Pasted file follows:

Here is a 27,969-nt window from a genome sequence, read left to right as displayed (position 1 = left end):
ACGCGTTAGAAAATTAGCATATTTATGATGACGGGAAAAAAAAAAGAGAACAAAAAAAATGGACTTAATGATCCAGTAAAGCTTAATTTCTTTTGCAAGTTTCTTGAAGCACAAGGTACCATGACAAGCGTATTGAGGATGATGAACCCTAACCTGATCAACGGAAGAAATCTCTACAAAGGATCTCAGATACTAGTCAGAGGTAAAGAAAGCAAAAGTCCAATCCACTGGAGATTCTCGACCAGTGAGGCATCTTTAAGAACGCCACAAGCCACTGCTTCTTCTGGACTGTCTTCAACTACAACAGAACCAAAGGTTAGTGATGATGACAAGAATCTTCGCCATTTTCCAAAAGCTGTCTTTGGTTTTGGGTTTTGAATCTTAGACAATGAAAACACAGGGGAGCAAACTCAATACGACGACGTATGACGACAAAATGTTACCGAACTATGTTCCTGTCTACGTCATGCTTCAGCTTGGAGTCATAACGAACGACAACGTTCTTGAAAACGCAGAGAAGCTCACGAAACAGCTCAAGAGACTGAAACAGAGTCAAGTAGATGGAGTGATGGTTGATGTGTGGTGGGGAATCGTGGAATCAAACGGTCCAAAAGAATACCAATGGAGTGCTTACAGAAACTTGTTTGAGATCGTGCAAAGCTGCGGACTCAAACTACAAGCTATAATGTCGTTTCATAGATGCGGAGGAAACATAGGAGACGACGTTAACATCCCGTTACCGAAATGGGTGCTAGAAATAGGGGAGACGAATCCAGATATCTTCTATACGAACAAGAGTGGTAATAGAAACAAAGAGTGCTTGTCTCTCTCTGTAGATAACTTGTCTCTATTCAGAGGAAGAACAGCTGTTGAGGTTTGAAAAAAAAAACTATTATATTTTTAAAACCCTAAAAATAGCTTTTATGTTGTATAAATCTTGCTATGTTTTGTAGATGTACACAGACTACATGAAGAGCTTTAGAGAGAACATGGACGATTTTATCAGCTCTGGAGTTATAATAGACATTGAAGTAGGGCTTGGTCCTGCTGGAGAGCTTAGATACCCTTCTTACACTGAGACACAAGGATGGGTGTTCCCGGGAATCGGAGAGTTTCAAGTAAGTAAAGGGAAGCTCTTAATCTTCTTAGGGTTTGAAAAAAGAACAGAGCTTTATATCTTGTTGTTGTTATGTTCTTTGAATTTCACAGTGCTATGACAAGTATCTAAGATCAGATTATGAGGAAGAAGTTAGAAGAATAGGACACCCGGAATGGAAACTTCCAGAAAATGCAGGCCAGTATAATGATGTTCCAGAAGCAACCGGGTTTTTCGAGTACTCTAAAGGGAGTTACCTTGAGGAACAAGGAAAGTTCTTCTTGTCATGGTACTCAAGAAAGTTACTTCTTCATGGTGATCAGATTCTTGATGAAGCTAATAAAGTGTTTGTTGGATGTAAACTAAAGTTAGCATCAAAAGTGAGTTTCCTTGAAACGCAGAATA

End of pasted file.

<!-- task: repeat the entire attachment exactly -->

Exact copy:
Here is a 27,969-nt window from a genome sequence, read left to right as displayed (position 1 = left end):
ACGCGTTAGAAAATTAGCATATTTATGATGACGGGAAAAAAAAAAGAGAACAAAAAAAATGGACTTAATGATCCAGTAAAGCTTAATTTCTTTTGCAAGTTTCTTGAAGCACAAGGTACCATGACAAGCGTATTGAGGATGATGAACCCTAACCTGATCAACGGAAGAAATCTCTACAAAGGATCTCAGATACTAGTCAGAGGTAAAGAAAGCAAAAGTCCAATCCACTGGAGATTCTCGACCAGTGAGGCATCTTTAAGAACGCCACAAGCCACTGCTTCTTCTGGACTGTCTTCAACTACAACAGAACCAAAGGTTAGTGATGATGACAAGAATCTTCGCCATTTTCCAAAAGCTGTCTTTGGTTTTGGGTTTTGAATCTTAGACAATGAAAACACAGGGGAGCAAACTCAATACGACGACGTATGACGACAAAATGTTACCGAACTATGTTCCTGTCTACGTCATGCTTCAGCTTGGAGTCATAACGAACGACAACGTTCTTGAAAACGCAGAGAAGCTCACGAAACAGCTCAAGAGACTGAAACAGAGTCAAGTAGATGGAGTGATGGTTGATGTGTGGTGGGGAATCGTGGAATCAAACGGTCCAAAAGAATACCAATGGAGTGCTTACAGAAACTTGTTTGAGATCGTGCAAAGCTGCGGACTCAAACTACAAGCTATAATGTCGTTTCATAGATGCGGAGGAAACATAGGAGACGACGTTAACATCCCGTTACCGAAATGGGTGCTAGAAATAGGGGAGACGAATCCAGATATCTTCTATACGAACAAGAGTGGTAATAGAAACAAAGAGTGCTTGTCTCTCTCTGTAGATAACTTGTCTCTATTCAGAGGAAGAACAGCTGTTGAGGTTTGAAAAAAAAAACTATTATATTTTTAAAACCCTAAAAATAGCTTTTATGTTGTATAAATCTTGCTATGTTTTGTAGATGTACACAGACTACATGAAGAGCTTTAGAGAGAACATGGACGATTTTATCAGCTCTGGAGTTATAATAGACATTGAAGTAGGGCTTGGTCCTGCTGGAGAGCTTAGATACCCTTCTTACACTGAGACACAAGGATGGGTGTTCCCGGGAATCGGAGAGTTTCAAGTAAGTAAAGGGAAGCTCTTAATCTTCTTAGGGTTTGAAAAAAGAACAGAGCTTTATATCTTGTTGTTGTTATGTTCTTTGAATTTCACAGTGCTATGACAAGTATCTAAGATCAGATTATGAGGAAGAAGTTAGAAGAATAGGACACCCGGAATGGAAACTTCCAGAAAATGCAGGCCAGTATAATGATGTTCCAGAAGCAACCGGGTTTTTCGAGTACTCTAAAGGGAGTTACCTTGAGGAACAAGGAAAGTTCTTCTTGTCATGGTACTCAAGAAAGTTACTTCTTCATGGTGATCAGATTCTTGATGAAGCTAATAAAGTGTTTGTTGGATGTAAACTAAAGTTAGCATCAAAAGTGAGTTTCCTTGAAACGCAGAATA